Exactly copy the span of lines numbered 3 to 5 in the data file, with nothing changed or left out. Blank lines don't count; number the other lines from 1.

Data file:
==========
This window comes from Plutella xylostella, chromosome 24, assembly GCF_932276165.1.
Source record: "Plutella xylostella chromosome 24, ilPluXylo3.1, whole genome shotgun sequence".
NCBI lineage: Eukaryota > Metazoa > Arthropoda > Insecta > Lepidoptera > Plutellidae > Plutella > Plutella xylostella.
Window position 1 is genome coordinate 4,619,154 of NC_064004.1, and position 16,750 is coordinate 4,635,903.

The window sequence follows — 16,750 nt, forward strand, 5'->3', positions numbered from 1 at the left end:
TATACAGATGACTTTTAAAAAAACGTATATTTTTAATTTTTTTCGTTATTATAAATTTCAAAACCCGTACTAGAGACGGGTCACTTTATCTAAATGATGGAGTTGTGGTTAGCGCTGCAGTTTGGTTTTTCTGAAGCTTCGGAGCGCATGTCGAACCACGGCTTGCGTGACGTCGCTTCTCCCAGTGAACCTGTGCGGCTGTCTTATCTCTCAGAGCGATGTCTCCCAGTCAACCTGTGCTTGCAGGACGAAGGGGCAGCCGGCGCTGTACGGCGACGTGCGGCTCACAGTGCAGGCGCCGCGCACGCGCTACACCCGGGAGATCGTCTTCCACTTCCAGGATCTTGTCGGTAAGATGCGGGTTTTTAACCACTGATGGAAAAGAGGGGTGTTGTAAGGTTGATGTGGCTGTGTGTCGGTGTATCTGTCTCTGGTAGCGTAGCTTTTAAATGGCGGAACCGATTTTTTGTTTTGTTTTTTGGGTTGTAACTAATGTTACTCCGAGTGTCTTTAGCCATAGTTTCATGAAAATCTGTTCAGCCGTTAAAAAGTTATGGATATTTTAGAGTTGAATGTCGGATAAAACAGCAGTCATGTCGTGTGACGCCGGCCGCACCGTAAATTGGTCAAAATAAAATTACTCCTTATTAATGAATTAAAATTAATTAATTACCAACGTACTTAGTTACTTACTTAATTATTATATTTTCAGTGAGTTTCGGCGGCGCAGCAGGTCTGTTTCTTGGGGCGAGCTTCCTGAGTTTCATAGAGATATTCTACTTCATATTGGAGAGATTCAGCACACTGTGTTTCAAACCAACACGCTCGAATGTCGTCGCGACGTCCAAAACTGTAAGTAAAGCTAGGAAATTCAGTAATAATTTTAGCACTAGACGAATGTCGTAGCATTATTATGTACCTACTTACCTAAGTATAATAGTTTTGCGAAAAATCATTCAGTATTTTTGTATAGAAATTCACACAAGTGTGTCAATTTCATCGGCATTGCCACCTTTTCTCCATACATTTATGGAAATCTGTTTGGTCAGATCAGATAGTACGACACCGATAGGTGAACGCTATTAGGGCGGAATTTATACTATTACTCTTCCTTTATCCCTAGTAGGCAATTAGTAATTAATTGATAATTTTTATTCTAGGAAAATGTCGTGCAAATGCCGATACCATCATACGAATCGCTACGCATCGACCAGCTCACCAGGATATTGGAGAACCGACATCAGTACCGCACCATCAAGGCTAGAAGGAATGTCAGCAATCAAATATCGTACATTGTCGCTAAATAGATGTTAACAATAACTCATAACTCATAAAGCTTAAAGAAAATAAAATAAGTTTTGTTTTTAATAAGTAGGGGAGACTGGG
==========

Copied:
NCBI lineage: Eukaryota > Metazoa > Arthropoda > Insecta > Lepidoptera > Plutellidae > Plutella > Plutella xylostella.
Window position 1 is genome coordinate 4,619,154 of NC_064004.1, and position 16,750 is coordinate 4,635,903.

The window sequence follows — 16,750 nt, forward strand, 5'->3', positions numbered from 1 at the left end: